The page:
23 September, 2020

The Piper Of Banaras

Khan Sahib's religion was his shehnai's sweet swaras, his truest namaaz

T. Narayan
The Piper Of Banaras
As India moves into her 60th year, the shashtiabdapoorti of her independence, the man who ushered in the new-born nation is no more. For it was Ustad Bismillah Khan Sahib, and the strains of his auspicious shehnai in the notes of Raga Kafi, that heralded that dawn of freedom. It was his shehnai that rang out, as the tricolour unfurled, that served as a purvarang to Jawaharlal Nehru's tryst with destiny speech.

How appropriate that it should have been this man. For in many ways he epitomised the India that we dreamt of then, and towards which we still aspire. Khan Sahib was truly a man of music, and truly an Indian. A devout Shia, he was an ardent devotee of Saraswati, and would recall with deep faith and emotion a vision he once had as a young boy, of Balaji. He spoke of swara as the unblemished mirror in which one saw one's self and the world. He knew no religion other than music's sweet swaras; they were his truest namaaz. And for him, the name of Allah was the sweeter if it was sung in the notes of an austere...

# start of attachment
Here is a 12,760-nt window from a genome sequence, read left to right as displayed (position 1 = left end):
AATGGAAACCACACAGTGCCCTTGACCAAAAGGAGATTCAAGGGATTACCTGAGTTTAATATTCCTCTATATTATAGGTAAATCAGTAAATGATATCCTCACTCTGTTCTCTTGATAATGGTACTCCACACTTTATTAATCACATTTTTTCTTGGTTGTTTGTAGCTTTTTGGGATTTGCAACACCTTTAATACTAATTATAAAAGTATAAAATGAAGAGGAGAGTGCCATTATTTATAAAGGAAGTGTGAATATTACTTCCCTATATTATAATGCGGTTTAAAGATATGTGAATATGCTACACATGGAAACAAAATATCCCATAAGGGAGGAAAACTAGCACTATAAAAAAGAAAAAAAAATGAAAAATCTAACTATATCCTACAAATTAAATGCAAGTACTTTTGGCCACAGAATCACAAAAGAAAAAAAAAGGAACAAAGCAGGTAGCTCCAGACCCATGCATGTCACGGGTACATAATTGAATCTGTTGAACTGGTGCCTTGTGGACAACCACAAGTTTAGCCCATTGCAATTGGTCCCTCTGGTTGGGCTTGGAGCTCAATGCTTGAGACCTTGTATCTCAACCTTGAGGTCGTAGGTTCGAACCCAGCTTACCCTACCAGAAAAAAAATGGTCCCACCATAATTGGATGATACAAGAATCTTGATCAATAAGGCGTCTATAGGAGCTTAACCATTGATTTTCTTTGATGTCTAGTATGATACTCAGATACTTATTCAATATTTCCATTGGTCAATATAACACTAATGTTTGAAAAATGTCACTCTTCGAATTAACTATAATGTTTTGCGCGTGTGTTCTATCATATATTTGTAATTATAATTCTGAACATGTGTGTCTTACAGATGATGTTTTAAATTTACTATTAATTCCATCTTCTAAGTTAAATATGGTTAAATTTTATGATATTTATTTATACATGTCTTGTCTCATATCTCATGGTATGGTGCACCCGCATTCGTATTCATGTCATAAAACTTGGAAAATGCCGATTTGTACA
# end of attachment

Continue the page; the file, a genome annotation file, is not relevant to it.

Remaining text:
To read this piece, and more such stories in India's most exciting and exacting magazine, plus get access to our 25-year archives goldmine, please subscribe.

Latest Magazine

September 28, 2020

other articles from the issue

articles from the previous issue

Other magazine section